After touring colleges with my second and final child this spring break, I am suddenly aware that I am approaching the end of an era. Parenting has felt like an endless and all-consuming way of being for me, a role I took on with great joy in my thirties, after years as a journalist. In motherhood, I became a PTA President, a leader in our interfaith families community, the schools columnist for the town paper, and ultimately the author of a book on religion and parenting. I was the mom that other parents called for tips on negotiating the school system, or organizing an interfaith bar mitzvah, or finding the best music teachers.
Somehow, I am only just now realizing that this excellent 20-year adventure in mothering may turn out to be, if I am lucky, only a small fraction of a long life. My grandmother lived until 98, my father is working on Bach’s Goldberg Variations at 90, my mother plays the ukulele at 83. So my own period of day-to-day mothering may only fill a quarter, or a fifth, of my lifetime.
At 20 and 17, my children are moving quickly out of the orbit of my influence. I now realize a long list of things I did wrong as a parent: helicoptering, nagging, losing my temper, not reading enough books to them, and keeping them too close with padding and helmets and extra rules when faced by the threats of the hard physical world. It was over so quickly, and yes, I am sometimes filled with regrets.
But I do not regret the interfaith religious education we gave our children. As someone who is otherwise overly cautious, choosing to educate our children in both family religions was clearly my most rebellious parenting move. And that daring liberated and inspired me, and in turn, I think it liberated and inspired our children. The idea of interfaith education for interfaith children remains my passion project. Six months after the publication of Being Both: Embracing Two Religions in One Interfaith Family, I have a long list of places around the country and the world where I want to continue the interfaith families conversation. In a sense, my work on Being Both means extending my role as mother beyond my own family.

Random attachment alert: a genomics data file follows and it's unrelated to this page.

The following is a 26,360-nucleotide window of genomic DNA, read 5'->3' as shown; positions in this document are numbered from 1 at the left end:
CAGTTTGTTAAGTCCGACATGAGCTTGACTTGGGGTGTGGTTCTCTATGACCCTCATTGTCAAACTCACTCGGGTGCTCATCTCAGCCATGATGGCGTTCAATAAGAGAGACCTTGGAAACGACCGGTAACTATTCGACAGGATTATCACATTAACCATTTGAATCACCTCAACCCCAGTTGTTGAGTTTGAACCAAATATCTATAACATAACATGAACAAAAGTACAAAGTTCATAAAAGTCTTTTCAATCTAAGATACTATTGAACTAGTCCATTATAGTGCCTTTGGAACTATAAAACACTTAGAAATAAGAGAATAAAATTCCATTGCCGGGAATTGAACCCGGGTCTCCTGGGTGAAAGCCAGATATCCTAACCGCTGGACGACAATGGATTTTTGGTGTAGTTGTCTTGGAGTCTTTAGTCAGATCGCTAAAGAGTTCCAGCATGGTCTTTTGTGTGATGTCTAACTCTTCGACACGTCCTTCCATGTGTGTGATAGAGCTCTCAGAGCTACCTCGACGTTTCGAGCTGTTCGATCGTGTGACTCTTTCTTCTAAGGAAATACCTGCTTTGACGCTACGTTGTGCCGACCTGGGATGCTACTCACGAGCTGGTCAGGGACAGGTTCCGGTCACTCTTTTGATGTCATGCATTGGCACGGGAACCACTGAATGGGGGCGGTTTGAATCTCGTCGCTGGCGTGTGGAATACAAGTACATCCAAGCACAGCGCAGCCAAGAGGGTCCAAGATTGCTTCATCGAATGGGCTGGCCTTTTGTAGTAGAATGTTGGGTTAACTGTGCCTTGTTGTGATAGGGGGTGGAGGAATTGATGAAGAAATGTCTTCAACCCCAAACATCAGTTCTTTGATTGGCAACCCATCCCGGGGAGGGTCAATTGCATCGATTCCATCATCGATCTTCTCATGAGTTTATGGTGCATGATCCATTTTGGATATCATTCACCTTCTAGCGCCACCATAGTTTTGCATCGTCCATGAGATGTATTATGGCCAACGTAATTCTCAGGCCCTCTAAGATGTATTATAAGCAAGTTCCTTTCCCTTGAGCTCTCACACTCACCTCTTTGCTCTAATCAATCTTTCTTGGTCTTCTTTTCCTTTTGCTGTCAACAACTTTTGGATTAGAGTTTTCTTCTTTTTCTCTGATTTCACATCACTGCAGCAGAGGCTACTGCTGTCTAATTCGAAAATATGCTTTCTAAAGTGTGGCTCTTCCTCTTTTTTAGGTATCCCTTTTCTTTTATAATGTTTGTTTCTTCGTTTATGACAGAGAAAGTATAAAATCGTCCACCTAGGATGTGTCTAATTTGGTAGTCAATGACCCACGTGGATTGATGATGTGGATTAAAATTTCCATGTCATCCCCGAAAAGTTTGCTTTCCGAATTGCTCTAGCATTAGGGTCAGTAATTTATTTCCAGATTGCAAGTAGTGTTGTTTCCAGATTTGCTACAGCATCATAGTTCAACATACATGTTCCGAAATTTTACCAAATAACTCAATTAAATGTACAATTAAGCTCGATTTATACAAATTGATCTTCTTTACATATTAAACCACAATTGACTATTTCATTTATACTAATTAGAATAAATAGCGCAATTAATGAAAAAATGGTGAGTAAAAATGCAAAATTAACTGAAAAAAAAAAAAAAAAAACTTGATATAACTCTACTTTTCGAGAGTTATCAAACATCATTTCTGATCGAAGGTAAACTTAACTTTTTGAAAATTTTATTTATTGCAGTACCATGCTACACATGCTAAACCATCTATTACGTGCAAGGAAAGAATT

On this Mother’s Day, as on every other Mother’s Day, my own mother remains my inspiration. This year, Beacon Press is focusing on the activist roots and more inclusive spirit of what some now call Mamas Day. As a young child, I witnessed my mother volunteering in classrooms, helping to organize school events, and stomping into the Principal's office to demand change. I was an introvert, and her presence at school was sometimes embarrassing, but I now realize that she was modeling for me what I think of as an essential form of parent activism: helping to create a better education for all children.
Then, in midlife, my mother transformed herself into an artist who went on to have shows and win prizes. Her story now pushes me to go deeper and higher in my second half-century. And as someone who has mastered the iPad and the art of the pithy Facebook comment in her eighties, she models for me an old age connected by love to our extended family, and by curiosity to the wide, wide world. And finally, as a Comparative Religion major who applied to a Protestant seminary, married a Jewish man, and now dotes on her Jewish, Catholic, and interfaith grandchildren, she has inspired me to claim my whole interfaith heritage, and to pass those teachings on to my own children, and someday, I hope, my own grandchildren.
Susan Katz Miller's book Being Both: Embracing Two Religions in One Interfaith Family was published last fall. Her New York Times Op-Ed on the subject received over 600 comments, and she has been speaking across the country on interfaith children and complex religious identities.